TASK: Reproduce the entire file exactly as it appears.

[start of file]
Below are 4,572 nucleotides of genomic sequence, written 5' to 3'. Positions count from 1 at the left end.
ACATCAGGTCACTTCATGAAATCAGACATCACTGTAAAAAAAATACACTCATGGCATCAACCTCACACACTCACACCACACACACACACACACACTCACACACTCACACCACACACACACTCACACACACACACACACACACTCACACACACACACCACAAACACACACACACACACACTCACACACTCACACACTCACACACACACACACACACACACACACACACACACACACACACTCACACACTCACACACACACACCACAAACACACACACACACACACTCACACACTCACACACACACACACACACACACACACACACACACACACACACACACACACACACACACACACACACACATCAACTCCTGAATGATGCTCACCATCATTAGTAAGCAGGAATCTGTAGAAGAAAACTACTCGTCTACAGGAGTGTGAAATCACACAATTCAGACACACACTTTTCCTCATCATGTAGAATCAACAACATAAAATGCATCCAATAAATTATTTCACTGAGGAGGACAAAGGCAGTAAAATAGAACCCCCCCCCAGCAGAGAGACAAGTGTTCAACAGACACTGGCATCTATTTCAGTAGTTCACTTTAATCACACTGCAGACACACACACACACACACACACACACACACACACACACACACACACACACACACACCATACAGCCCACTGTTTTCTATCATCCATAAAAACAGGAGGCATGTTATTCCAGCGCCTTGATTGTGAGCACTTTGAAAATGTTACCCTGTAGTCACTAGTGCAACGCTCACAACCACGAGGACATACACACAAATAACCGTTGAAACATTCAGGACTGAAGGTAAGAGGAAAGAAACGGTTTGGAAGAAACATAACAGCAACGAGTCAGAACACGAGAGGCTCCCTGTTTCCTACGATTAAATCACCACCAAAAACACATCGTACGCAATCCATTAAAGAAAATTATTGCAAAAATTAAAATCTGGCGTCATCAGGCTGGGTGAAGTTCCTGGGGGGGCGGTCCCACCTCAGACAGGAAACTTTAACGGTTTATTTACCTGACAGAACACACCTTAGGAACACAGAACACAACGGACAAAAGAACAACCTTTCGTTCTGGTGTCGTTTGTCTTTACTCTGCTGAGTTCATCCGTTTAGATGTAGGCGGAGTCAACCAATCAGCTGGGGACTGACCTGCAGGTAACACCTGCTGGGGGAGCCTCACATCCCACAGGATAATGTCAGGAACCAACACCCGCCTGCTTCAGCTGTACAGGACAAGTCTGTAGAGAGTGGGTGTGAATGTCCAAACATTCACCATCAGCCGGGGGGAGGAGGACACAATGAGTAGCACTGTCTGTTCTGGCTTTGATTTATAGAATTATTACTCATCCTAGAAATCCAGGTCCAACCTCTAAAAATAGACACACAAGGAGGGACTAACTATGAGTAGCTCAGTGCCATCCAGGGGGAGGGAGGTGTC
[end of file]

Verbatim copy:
Below are 4,572 nucleotides of genomic sequence, written 5' to 3'. Positions count from 1 at the left end.
ACATCAGGTCACTTCATGAAATCAGACATCACTGTAAAAAAAATACACTCATGGCATCAACCTCACACACTCACACCACACACACACACACACACTCACACACTCACACCACACACACACTCACACACACACACACACACACTCACACACACACACCACAAACACACACACACACACACTCACACACTCACACACTCACACACACACACACACACACACACACACACACACACACACACTCACACACTCACACACACACACCACAAACACACACACACACACACTCACACACTCACACACACACACACACACACACACACACACACACACACACACACACACACACACACACACACACACACATCAACTCCTGAATGATGCTCACCATCATTAGTAAGCAGGAATCTGTAGAAGAAAACTACTCGTCTACAGGAGTGTGAAATCACACAATTCAGACACACACTTTTCCTCATCATGTAGAATCAACAACATAAAATGCATCCAATAAATTATTTCACTGAGGAGGACAAAGGCAGTAAAATAGAACCCCCCCCCAGCAGAGAGACAAGTGTTCAACAGACACTGGCATCTATTTCAGTAGTTCACTTTAATCACACTGCAGACACACACACACACACACACACACACACACACACACACACACACACACACACACACCATACAGCCCACTGTTTTCTATCATCCATAAAAACAGGAGGCATGTTATTCCAGCGCCTTGATTGTGAGCACTTTGAAAATGTTACCCTGTAGTCACTAGTGCAACGCTCACAACCACGAGGACATACACACAAATAACCGTTGAAACATTCAGGACTGAAGGTAAGAGGAAAGAAACGGTTTGGAAGAAACATAACAGCAACGAGTCAGAACACGAGAGGCTCCCTGTTTCCTACGATTAAATCACCACCAAAAACACATCGTACGCAATCCATTAAAGAAAATTATTGCAAAAATTAAAATCTGGCGTCATCAGGCTGGGTGAAGTTCCTGGGGGGGCGGTCCCACCTCAGACAGGAAACTTTAACGGTTTATTTACCTGACAGAACACACCTTAGGAACACAGAACACAACGGACAAAAGAACAACCTTTCGTTCTGGTGTCGTTTGTCTTTACTCTGCTGAGTTCATCCGTTTAGATGTAGGCGGAGTCAACCAATCAGCTGGGGACTGACCTGCAGGTAACACCTGCTGGGGGAGCCTCACATCCCACAGGATAATGTCAGGAACCAACACCCGCCTGCTTCAGCTGTACAGGACAAGTCTGTAGAGAGTGGGTGTGAATGTCCAAACATTCACCATCAGCCGGGGGGAGGAGGACACAATGAGTAGCACTGTCTGTTCTGGCTTTGATTTATAGAATTATTACTCATCCTAGAAATCCAGGTCCAACCTCTAAAAATAGACACACAAGGAGGGACTAACTATGAGTAGCTCAGTGCCATCCAGGGGGAGGGAGGTGTC